Many personal injury cases reach a settlement prior to going to trial. If your case is now at the trial stage, your attorney has likely already attempted settlement negotiations with the defendant or defendants in your case. Sometimes, there will not be an offer made on your case, and your only recourse will be to proceed to trial over the matter. In other situations, you may have been given a settlement offer that you did not feel fairly compensated you for your injuries, and you chose to decline the offer and proceed to trial.
If your case is going to go to trial, it is important that you hire an experienced litigation attorney who has successfully taken cases like yours to trial. Contact California attorney Johann Hall today for a free consultation to discuss the facts of your case. Having successfully handled many personal injury trials, Johann Hall is an aggressive attorney that will fight for your right to compensation.
Statute of Limitations for Personal Injury Cases
Under California law, the statute of limitations for most personal injury cases is two years. This means that your case must be filed within two years from the date of the accident. It is extremely important that your case is filed within this time frame in order to preserve your rights to compensation, so having an experienced attorney handle your case can help ensure that all procedural requirements such as this one are timely followed. Additionally, there are exceptions to the two-year statute of limitations (for example, if your case is against a governmental agency) so it is vital to speak with an attorney as soon as possible after your accident.
Serving the Defendant
Once your case is to be filed, your attorney will prepare a complaint which will then need to be formally served on the proper defendant or defendants. The defendant will have an opportunity to respond to the complaint, which will allow them to deny or admit to any of the allegations set forth in your complaint. After the defendant has had a chance to respond, the judge will likely order that the parties begin the discovery process.
The Discovery Process
Once discovery has formally begun, both you and your attorney and the defendant and their attorney have the opportunity to issue written interrogatories and requests for production. Interrogatories are a set of written questions drafted by the other side that you will need to respond to under oath. Requests for production are typically requests for certain documents that may be relevant to the case. For example, complete copies of any insurance policies involved may be requested by either side. Your attorney will review the interrogatories and requests to produce sent by the other side and may object to some of them, so you may not need to answer everything.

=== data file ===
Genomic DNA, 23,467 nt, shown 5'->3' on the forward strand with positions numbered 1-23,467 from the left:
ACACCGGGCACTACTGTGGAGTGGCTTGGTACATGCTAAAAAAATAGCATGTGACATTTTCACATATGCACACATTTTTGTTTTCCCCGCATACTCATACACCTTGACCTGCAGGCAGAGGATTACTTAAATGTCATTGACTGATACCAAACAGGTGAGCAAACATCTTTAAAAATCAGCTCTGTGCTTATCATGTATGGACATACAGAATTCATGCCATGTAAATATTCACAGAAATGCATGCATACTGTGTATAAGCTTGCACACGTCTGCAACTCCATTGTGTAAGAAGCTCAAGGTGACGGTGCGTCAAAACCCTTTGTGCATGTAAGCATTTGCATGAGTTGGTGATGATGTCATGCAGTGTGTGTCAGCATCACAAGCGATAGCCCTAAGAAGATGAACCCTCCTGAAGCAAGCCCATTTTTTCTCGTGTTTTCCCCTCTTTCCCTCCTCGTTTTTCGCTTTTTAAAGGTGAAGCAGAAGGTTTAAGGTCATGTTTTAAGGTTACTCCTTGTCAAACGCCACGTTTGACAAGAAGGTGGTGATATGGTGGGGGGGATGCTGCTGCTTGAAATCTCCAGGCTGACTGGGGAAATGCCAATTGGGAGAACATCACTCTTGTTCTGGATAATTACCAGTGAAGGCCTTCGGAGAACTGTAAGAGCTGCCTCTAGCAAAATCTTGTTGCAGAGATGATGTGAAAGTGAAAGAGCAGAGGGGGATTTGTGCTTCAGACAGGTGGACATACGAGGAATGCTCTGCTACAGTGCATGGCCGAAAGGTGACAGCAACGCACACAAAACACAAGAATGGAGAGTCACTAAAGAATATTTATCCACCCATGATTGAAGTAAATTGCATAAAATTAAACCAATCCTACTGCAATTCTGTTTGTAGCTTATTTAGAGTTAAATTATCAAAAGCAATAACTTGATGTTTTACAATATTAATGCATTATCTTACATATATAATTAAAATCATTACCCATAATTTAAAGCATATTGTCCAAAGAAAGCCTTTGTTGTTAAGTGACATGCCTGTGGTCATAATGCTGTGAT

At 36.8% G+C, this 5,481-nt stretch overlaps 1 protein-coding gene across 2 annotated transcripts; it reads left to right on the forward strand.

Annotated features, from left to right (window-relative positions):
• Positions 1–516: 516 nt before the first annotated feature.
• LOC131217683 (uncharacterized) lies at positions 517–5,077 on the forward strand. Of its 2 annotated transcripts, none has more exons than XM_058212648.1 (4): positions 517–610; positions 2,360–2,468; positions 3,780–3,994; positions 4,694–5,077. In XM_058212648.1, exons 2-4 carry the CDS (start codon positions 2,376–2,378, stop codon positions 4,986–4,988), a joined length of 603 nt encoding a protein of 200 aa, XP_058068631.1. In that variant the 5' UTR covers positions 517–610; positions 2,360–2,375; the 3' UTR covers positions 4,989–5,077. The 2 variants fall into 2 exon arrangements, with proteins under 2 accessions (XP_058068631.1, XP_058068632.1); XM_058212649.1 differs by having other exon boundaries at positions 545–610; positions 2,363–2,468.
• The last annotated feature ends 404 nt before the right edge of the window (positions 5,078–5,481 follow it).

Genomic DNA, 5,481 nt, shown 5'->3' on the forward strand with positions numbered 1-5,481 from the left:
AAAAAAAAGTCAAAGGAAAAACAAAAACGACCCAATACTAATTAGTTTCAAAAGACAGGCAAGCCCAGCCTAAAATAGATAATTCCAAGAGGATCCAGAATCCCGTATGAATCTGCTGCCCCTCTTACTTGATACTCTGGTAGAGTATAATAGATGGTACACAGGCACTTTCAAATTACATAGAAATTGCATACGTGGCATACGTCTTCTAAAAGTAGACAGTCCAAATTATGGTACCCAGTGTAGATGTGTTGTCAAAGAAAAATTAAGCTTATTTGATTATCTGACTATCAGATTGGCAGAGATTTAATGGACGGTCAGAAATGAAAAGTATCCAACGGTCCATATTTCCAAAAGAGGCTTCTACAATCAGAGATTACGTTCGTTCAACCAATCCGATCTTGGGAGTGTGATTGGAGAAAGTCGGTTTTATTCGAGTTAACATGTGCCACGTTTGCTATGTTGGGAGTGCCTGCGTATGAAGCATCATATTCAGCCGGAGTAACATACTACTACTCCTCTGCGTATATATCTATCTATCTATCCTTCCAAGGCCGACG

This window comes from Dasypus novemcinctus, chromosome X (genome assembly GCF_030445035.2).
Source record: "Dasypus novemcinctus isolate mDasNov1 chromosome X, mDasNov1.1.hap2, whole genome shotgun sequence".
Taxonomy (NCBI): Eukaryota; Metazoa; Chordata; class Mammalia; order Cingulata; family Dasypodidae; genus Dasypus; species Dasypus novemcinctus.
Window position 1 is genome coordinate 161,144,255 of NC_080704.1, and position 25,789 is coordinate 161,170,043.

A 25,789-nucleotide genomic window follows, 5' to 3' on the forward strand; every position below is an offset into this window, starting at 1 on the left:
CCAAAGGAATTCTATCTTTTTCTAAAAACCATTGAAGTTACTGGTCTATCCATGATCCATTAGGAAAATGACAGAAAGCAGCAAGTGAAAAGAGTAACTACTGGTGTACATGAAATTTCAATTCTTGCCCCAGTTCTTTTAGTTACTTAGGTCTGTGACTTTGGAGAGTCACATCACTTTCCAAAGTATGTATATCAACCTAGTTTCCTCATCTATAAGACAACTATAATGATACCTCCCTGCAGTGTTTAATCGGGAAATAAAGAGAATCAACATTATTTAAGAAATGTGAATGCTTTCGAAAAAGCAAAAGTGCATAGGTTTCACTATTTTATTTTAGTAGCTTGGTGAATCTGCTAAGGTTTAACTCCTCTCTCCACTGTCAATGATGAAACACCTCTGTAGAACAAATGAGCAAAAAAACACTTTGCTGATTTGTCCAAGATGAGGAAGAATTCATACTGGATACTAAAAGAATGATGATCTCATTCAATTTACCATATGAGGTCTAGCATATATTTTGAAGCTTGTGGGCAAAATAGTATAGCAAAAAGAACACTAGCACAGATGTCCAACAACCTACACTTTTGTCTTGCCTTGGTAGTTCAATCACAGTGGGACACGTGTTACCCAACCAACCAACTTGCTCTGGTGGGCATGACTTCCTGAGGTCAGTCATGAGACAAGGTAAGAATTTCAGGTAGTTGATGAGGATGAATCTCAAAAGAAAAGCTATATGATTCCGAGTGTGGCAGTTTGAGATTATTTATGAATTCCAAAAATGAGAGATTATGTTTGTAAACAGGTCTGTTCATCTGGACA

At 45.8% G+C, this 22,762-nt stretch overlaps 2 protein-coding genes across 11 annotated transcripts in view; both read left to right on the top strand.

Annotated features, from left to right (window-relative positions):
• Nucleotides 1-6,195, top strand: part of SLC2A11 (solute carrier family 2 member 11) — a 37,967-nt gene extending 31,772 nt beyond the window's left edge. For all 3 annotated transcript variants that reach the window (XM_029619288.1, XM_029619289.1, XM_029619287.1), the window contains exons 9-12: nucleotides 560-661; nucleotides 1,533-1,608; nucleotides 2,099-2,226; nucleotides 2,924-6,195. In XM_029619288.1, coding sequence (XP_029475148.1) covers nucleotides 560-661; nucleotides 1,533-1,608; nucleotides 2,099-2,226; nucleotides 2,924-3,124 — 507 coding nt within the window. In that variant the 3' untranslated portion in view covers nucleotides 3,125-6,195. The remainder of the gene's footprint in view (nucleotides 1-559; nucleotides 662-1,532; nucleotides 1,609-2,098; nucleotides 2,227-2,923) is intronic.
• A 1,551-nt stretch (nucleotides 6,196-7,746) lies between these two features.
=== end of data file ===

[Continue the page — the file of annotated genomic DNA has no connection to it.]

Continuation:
After written discovery has been issued and completed by both sides, discovery depositions may be taken of the parties. There may also be depositions taken of any witnesses to the accident. As the plaintiff, you will likely sit for a deposition. At your deposition, the attorney for the defendant will ask you several questions about your background and the facts of the case, as well as details regarding medical treatment you received and your current condition. Your attorney will be there as well and may ask you questions too on the record. A court reporter will be present to type up your testimony and the attorneys’ questions. As with the interrogatories and requests to produce, your answers at the deposition will be under oath, so it is important to answer them truthfully.
The Personal Injury Trial Process
After discovery has been completed, your attorney may attempt to resolve the case by settlement, or you may proceed directly to the next step of setting the case for trial. Depending on the nature of the case, your attorney may recommend a jury trial or a bench trial. If you have a bench trial, the “trier of fact” is the judge. The judge will decide whether you have proven your case and if so, what damages you may be entitled to as an award. If you have a jury trial, that will be determined by the jury.
You, as the plaintiff, will first have the opportunity to put on your case. You and any additional witnesses that you have may testify at the trial, and any evidence your attorney has to support your case (such as medical records) may be introduced into evidence. Once your side has rested, the defendant will have an opportunity to testify or introduce any evidence they may have. At the end of the trial, the judge or jury will make a decision as to whether you have proven your case and what award of compensation you are entitled to.